The inhabitants of Suandrapara, a Christian village in the Rangmati area of the Chittagong Hill Tracts, Bangladesh, were forced to flee after suffering threats and two violent attacks from Buddhist radicals. The villagers, who converted from Buddhism 16 years ago, were attacked after they refused to re-convert and demolish their church building.
The Buddhists attacked both members of the church and the building, breaking a cross, tearing down a part of a wall, and damaging the roof.
The assistant pastor, Tubel Chakma Poran Adetion, explained, “We were Buddhists and we met Jesus Christ in 2005. In January of this year, we built the church. Every day we gathered and prayed, but the local Buddhist majority didn’t like it.” On 12 July Buddhist radicals led by Joan Chakma – a leading figure in the United People’s Democratic Front (UPDF), a local political party – warned the 50 Christian villagers to demolish the church within three days.
Three days later the Buddhists returned, attacked the villagers and church building, and ordered them to re-convert to Buddhism within seven days. On 22 July the extremists returned once again, launching another violent assault against the Christian village. They also warned the villagers of further consequences if they reported the incident to police or local media.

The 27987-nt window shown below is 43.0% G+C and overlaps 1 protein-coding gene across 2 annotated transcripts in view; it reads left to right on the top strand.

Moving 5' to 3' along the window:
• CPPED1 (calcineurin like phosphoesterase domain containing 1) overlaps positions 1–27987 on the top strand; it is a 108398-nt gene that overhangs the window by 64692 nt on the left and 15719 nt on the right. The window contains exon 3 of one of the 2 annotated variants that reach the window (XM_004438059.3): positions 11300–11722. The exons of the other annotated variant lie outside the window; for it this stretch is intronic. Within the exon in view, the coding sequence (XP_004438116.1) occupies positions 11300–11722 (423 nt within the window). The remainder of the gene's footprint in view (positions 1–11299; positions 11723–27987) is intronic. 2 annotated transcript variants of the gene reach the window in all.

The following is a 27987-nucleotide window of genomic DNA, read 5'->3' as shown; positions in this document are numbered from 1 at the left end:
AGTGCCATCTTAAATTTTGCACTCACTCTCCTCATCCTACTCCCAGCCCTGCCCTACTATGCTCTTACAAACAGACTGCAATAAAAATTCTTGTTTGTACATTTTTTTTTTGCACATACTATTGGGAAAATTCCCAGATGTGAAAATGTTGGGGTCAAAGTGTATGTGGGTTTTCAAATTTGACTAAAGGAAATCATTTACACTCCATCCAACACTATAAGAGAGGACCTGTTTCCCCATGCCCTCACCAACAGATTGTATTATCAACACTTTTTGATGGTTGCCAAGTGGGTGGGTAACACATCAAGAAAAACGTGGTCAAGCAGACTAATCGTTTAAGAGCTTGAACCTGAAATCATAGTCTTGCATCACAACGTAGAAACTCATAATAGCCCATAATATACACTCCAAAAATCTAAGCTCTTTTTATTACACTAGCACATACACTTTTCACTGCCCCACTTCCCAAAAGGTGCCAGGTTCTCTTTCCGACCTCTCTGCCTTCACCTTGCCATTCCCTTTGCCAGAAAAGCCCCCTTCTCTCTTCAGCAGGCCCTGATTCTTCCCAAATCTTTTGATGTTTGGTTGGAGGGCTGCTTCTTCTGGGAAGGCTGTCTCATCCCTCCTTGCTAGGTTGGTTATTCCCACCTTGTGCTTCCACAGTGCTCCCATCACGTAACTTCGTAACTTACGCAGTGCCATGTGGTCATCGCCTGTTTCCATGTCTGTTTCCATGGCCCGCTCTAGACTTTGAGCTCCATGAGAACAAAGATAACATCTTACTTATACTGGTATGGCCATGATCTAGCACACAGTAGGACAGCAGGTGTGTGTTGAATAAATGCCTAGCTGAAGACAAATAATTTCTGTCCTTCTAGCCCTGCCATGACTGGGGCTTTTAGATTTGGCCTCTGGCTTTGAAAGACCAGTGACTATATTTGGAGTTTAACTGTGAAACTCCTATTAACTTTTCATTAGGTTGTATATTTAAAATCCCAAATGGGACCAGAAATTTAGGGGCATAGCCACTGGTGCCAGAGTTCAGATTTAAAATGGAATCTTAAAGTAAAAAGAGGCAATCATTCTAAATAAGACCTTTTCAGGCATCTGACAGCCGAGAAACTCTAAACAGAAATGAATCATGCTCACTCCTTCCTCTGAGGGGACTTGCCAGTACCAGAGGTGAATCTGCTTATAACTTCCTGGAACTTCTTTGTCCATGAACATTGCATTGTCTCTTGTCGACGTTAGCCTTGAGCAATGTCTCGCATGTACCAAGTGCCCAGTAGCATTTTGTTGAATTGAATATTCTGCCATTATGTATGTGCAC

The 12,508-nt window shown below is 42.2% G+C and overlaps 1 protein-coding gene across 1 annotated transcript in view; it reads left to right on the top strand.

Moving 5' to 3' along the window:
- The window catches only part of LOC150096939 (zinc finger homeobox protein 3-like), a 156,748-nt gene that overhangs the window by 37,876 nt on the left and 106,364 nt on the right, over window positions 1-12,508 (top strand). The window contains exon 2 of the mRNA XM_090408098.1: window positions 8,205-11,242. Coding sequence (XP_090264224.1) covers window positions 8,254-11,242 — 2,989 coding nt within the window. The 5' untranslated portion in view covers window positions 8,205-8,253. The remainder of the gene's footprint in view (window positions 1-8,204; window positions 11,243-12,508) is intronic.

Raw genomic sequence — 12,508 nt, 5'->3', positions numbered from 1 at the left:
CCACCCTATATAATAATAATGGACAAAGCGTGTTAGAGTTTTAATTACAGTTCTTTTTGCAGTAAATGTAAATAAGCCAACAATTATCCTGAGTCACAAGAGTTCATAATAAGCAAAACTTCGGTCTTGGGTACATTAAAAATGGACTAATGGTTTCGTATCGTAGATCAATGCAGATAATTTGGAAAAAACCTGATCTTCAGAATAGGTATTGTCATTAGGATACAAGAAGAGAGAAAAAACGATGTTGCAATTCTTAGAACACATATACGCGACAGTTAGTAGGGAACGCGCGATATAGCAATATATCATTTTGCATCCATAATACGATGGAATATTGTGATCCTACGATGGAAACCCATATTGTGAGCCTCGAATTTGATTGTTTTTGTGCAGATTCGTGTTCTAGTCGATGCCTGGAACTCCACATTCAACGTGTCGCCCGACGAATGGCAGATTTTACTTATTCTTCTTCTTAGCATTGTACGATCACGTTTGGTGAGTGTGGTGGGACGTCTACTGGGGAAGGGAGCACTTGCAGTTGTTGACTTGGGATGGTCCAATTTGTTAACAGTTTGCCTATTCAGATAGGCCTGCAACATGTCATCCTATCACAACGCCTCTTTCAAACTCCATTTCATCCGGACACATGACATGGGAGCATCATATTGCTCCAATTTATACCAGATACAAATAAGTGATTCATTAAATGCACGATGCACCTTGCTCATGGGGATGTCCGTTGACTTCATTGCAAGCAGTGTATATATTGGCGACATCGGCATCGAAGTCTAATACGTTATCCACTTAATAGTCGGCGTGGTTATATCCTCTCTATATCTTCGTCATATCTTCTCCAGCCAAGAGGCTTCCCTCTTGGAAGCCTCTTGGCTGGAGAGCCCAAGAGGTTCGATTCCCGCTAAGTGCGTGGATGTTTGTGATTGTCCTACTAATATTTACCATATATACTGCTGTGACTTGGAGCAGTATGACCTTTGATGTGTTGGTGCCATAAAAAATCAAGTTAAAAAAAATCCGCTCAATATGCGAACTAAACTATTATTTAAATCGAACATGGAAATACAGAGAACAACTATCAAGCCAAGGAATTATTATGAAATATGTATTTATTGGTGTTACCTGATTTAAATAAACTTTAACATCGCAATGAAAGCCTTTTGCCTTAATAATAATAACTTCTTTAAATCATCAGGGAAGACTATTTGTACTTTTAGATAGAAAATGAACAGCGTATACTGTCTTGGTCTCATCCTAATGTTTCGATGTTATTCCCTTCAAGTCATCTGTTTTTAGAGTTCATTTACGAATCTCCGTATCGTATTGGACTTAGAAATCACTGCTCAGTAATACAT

“The radicals told us to destroy the church, but we will not,” continued Pastor Adetion. “If we have to sacrifice our lives, we will. They threaten us to return to our old religion, but we will not return. Jesus Christ is our Saviour. We will die for Him.”
The Christian community of Bangladesh is estimated at just 1% of the population. Believers have typically enjoyed greater religious freedom in Bangladesh than in many other Muslim-majority countries, but have suffered violence, particularly in rural areas. The Buddhist population of Bangladesh is less than 1% nationally, yet Buddhist tribes represent a majority of the population in the Chittagong Hill region.